What should a fiber obsessed girl do when the weather turns too warm for knitting? Spin. Not the gym class kind of spinning, but spin fibers into yarn.
Why should one learn to spin?
- It feels magical.
- It is oddly soothing.
- It does not require wrapping yarn around your fingers or resting a warm knitted or crocheted thing on your lap.
- You can get creative with it.
- Spinning will give you a better understanding of the characteristics of yarn.
I know when most people think of spinning they think of Sleeping Beauty or Rumpelstiltskin, and they usually picture one of these:
While you absolutely can purchase one of these without stepping back into 1850, I propose starting your spinning with an even older tool: The Drop Spindle.
Why start with such a seemingly archaic tool? Because it’s primary advantages hold as true today as they did when the drop spindle was first used:
- It is portable.
- It is simple in it’s application.
- It is relatively cheap (you can find them ranging from $10 through $60, or even make your own).
- It does not require much space.
So, exactly how old is this tool? Archaeologists have found evidence that humans were using drop spindles as early as the late Neolithic period (10,200 BC – 4,500 or 2,000 BC). That means the ancestors of Mary from the Bible where using drop spindles thousands of years before her, and it’s still in use today. That’s the mark of a good tool. The best tools are not necessarily the latest, but ones that stand the test of time. It has also been used in nearly every culture because it’s just that damn useful. In light of that knowledge, the spinning wheel is a relatively new invention coming out in the 11th century, most likely from Asia. As the popularity of spinning wheels grew, many spinners continued to use drop spindles because of their portability and their versatility. The drop spindle gives the spinner a little more control over the thickness of the yarn produced, and the amount of spin. It is probable that Sleeping Beauty was supposed to prick her finger on this type of spindle rather than the wheel depicted in Disney’s adaptation. Spinning would have been something every woman would learn regardless of social station.
Upper class women, such as Sleep Beauty might have needed to spin to cloth her family, but rather as a demonstration of her skill, industry, and compliance with societies expectations. Even while the fruits of her spinning would have been used in creating or embellishing clothing, skills were more a mark of her femininity and education. Now, when we read about Maleficent cursing her to eternal slumber or death at the moment she picks up a spindle, we can interpret that as Maleficent’s curse removing her from adult womanhood – either that she would die before becoming a woman, or by ostracizing her as a woman who could not do the most basic of tasks.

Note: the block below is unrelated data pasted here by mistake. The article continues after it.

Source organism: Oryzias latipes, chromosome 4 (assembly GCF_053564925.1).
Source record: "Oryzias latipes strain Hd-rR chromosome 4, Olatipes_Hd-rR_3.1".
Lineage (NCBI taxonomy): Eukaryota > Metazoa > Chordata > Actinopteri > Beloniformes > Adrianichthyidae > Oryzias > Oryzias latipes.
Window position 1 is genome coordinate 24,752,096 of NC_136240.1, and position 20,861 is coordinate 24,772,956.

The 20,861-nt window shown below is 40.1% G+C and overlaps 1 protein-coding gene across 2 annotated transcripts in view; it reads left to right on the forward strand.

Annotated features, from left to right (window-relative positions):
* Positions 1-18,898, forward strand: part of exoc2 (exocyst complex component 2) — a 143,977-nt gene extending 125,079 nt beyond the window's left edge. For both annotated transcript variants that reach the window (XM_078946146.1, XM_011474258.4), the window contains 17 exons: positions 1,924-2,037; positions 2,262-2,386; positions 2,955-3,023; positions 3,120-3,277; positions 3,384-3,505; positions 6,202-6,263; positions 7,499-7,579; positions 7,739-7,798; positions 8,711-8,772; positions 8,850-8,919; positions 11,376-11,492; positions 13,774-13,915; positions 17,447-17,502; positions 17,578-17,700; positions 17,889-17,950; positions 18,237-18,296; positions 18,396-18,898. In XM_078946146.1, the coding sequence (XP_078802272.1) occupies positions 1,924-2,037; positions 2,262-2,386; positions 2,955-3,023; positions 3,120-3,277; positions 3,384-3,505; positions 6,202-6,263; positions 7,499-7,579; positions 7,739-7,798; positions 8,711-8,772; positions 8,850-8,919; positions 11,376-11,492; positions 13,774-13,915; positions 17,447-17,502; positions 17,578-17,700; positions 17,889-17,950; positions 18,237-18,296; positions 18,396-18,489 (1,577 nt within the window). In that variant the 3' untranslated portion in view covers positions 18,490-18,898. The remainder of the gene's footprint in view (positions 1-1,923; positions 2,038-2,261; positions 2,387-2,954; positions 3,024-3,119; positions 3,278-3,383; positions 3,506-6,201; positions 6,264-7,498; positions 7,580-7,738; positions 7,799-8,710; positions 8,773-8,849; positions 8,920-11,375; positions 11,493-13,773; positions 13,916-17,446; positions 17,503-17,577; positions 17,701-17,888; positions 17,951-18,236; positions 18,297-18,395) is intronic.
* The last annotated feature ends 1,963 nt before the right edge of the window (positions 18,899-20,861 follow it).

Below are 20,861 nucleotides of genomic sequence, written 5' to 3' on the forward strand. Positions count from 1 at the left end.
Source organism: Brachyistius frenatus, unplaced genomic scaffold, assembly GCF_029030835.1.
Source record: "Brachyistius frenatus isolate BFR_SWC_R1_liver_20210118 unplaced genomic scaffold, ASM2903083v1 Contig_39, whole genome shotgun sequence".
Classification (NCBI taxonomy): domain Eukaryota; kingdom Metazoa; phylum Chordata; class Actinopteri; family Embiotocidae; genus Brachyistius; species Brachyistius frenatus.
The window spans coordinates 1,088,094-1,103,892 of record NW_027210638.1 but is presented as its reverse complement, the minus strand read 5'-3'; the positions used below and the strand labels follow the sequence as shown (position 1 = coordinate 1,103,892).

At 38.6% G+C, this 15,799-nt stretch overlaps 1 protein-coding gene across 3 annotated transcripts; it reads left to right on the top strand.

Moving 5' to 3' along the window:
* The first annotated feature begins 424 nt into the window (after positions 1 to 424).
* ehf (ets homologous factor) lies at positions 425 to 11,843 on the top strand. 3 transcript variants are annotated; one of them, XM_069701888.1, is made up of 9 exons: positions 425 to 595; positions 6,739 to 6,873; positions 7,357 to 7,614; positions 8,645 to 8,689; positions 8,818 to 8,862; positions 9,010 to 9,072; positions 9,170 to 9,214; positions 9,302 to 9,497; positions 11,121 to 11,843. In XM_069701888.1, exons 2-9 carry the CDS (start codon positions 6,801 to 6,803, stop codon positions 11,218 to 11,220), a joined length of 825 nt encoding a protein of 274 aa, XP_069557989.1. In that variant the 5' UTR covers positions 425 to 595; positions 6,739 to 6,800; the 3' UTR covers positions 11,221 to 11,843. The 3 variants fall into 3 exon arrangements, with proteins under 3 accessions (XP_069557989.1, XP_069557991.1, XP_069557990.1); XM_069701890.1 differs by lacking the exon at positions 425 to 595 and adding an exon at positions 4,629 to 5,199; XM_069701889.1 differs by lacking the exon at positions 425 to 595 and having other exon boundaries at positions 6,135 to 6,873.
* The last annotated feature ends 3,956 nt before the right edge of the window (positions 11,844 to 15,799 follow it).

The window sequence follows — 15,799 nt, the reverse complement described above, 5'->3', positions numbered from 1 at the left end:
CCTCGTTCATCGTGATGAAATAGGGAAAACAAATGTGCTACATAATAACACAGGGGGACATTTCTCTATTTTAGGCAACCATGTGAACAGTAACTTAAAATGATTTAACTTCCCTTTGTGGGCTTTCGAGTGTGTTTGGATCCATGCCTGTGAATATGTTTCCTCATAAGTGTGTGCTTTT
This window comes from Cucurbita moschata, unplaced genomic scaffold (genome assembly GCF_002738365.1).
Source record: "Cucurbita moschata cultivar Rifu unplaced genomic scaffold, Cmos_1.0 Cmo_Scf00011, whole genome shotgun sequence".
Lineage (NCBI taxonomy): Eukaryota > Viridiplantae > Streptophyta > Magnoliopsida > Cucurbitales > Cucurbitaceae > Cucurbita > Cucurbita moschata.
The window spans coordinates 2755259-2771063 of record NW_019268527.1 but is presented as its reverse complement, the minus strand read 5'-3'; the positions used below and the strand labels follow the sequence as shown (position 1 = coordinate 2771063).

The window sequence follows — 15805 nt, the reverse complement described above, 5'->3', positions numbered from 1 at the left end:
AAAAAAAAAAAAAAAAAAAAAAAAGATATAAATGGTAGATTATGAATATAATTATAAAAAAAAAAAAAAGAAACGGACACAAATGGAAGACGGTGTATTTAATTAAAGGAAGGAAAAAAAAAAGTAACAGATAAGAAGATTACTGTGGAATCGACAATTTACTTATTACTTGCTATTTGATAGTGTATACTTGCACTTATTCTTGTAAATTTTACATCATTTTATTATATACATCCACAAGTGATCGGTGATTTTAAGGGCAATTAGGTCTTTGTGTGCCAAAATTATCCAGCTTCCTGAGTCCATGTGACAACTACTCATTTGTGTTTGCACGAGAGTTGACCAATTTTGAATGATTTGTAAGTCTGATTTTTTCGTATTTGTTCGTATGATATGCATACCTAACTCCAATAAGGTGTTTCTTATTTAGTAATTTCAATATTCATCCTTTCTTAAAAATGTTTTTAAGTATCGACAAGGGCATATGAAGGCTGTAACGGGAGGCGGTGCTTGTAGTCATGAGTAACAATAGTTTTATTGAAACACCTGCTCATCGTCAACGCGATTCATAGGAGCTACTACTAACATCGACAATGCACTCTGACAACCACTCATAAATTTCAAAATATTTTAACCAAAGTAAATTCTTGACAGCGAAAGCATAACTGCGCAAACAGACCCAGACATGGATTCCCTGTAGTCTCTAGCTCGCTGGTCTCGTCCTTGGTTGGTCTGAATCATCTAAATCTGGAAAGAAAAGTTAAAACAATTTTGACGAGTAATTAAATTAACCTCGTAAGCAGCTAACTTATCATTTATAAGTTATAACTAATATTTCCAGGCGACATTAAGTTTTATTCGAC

Different styles of using drop spindles abound rooted in cultural influences, style, and purpose. Most drop spindles can be divided into two varieties:
Now, this does not mean that every spindle has a whorl (a weighted piece attached to the central rod that pulls the yarn down), but all spindles are weighted either at the bottom or the top. Take your time deciding which one you feel would best suit you. You can even purchase one of each to try as the spindles themselves are not necessarily that expensive. I use a top whorl, more out of convenience than anything else (it’s what the store had when I made my purchase).
There is a least one term you should know before learning to spin: Drafting. Drafting is the act of pulling the fibers out of the mass of fiber before allowing the spin from the spinning spindle to come up and turn the fibers into yarn. The first thing you want to learn when you are just beginning is how to park and draft. After that, you can progress to drafting while the spindle is in motion, saving you time and creating a smoother yarn.
I will not go into teaching how to spin in this post, because spinning is one thing I think is best learned from a video or from someone in person.
Just remember, your first attempt will not be perfect, neither will your second or third. The only way to get better is to practice. You didn’t think Rumpelstiltskin learned to spin stray into hay overnight, did you?